Golden treasures of the Stonehenge chieftains finally go on display at Wiltshire Heritage Museum

By Culture24 Reporter | 14 October 2013

Precious gold, jet and amber objects from the Bronze Age are being permanently displayed at Wiltshire Heritage Museum to tell the story of the people who lived amidst the Stonehenge landscape.

a photo of a grouping of gold and flint objects
© Courtesy Wiltshire Heritage Museum
The remarkable collection of Bronze Age artifacts, many of them excavated from the landscape around Stonehenge 200 years ago by Georgian antiquarians Sir Richard Colt Hoare and William Cunnington, has gone on permanent public display at the msueum for the first time since their discovery.

Coming just two months ahead of the opening of the new visitor centre at Stonehenge, staff at the museum are hoping the new display will transform public understanding of the Stonehenge era and bring new visitors to a museum which lies equidistant between Stonehenge and the Avebury Stone Circle.

The 500 Stonehenge-period objects include 30 pieces of gold treasure excavated from the famous Bush Barrow within the Normanton Down Barrows overlooking the Stonehenge monument. They have rarely been seen together by the public before.

Among them is a beautifully decorated gold lozenge, a magnificent bronze dagger with a gold-covered haft, a golden sheath for a dagger and a ceremonial axe. 

Gold beads, necklaces, ear-rings, pendants and other items of gold jewellery dating between 2600 and 1600 BC complete the picture of the sophisticated Bronze Age and Neolithic culture that flourished around Stonehenge. The display also reveals a unique jet disc (used to fasten a luxury garment), rare traces of ancient textiles and two of the finest prehistoric flint arrow heads ever found.

A photo of a skeleton in the earth
A recreation of the Bush Barrow burial in the galleries of the re-launched museum.© Courtesy Wiltshire Heritage Museum
“These and other spectacular treasures from the Age of Stonehenge were unearthed by antiquarians and archaeologists in the late 18th and early 19th centuries, but until now it’s never been possible to give the public permanent access to them,” said David Dawson, Director of the Museum.

"But now we have been able to create a secure and stable environment in which they can be enjoyed by visitors to the Stonehenge and Avebury World Heritage Site from Britain and around the world.”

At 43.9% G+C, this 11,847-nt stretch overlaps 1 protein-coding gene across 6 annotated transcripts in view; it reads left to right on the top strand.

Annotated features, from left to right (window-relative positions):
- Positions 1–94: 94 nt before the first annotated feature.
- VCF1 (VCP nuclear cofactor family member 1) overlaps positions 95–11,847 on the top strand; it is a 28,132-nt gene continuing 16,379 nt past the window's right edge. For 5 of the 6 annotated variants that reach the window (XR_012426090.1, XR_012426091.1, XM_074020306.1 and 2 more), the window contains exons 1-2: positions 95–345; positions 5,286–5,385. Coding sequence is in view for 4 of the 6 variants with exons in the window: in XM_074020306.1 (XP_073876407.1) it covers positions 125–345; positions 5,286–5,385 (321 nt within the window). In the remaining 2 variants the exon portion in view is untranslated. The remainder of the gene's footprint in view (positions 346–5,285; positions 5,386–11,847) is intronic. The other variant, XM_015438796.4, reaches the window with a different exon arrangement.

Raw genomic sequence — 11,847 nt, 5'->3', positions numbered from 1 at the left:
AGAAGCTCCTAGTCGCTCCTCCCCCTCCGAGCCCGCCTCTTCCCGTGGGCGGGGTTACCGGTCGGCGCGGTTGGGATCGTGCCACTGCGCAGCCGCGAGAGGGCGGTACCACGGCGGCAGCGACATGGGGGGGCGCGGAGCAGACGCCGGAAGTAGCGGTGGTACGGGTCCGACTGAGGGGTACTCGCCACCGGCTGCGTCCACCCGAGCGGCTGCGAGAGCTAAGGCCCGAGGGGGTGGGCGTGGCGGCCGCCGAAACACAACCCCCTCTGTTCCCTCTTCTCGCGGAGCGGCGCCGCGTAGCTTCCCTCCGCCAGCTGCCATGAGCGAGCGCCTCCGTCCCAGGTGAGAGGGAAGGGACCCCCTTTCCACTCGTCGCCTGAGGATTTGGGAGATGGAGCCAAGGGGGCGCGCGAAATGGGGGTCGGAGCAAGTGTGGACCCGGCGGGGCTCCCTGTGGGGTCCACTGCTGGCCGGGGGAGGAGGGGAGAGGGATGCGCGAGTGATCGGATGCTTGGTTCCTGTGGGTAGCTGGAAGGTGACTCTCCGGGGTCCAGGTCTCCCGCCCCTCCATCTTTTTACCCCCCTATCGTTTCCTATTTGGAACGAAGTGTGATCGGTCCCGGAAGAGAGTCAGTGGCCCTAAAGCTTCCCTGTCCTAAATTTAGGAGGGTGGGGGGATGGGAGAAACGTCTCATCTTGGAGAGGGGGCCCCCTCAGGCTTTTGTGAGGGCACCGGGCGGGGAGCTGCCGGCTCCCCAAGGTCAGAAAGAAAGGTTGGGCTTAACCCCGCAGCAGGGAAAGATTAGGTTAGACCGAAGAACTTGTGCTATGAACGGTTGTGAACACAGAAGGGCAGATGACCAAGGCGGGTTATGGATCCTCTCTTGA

As well as the display of the treasures, four new galleries at the re-launched museum include recreations of some of the key places within the complex of burial sites where they were unearthed - including Bush Barrow, where a Bronze Age chieftain was discovered, buried in regal splendour overlooking Stonehenge. 

“Stonehenge is an iconic monument – but this is the first time that such a wide range of high status objects from the spectacular burials of the people who used it, has ever been put on permanent display,” added Dawson.  “Many of the items may well have been worn by Bronze Age priests and chieftains as they worshiped inside Stonehenge itself.

“Axes and daggers on display in the new purpose-built galleries are identical to images of weapons carved into the giant stones of Stonehenge. 

“We believe the new displays are a major step forward in helping to explain the extraordinary sophistication of the remarkable people who used the world’s most famous prehistoric monument.”

The large specially-designed, high security and humidity-controlled exhibition facility constructed inside the museum, cost £750,000 to build with funding coming from the Heritage Lottery Fund, English Heritage, Wiltshire Council, the North Wessex Downs Area of Natural Beauty and other sources.

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More pictures:

a display of golden brooches together with bornze daggers, an exe head and a sheath in a display case
The Bush Barrow treasures - the ritual objects of a Stonehenge-era chieftain - displayed together.© Courtesy Wiltshire Heritage Museum
a photo of a dislpay case with neolithic axe heads
Neolithic axes - part of a display of valuable objects excavated from the Stonehenge landscape.© Courtesy Wiltshire Heritage Museum
a recreated burial chamber
A recreation of a burial chamber from Bush Barrow.© Courtesy Wiltshire Heritage Museum
a recreated Bronze Age hut in a museum
A Bronze Age-era house helps build a picture of the Neolithic people who used Stonehenge.© Courtesy Wiltshire Heritage Museum
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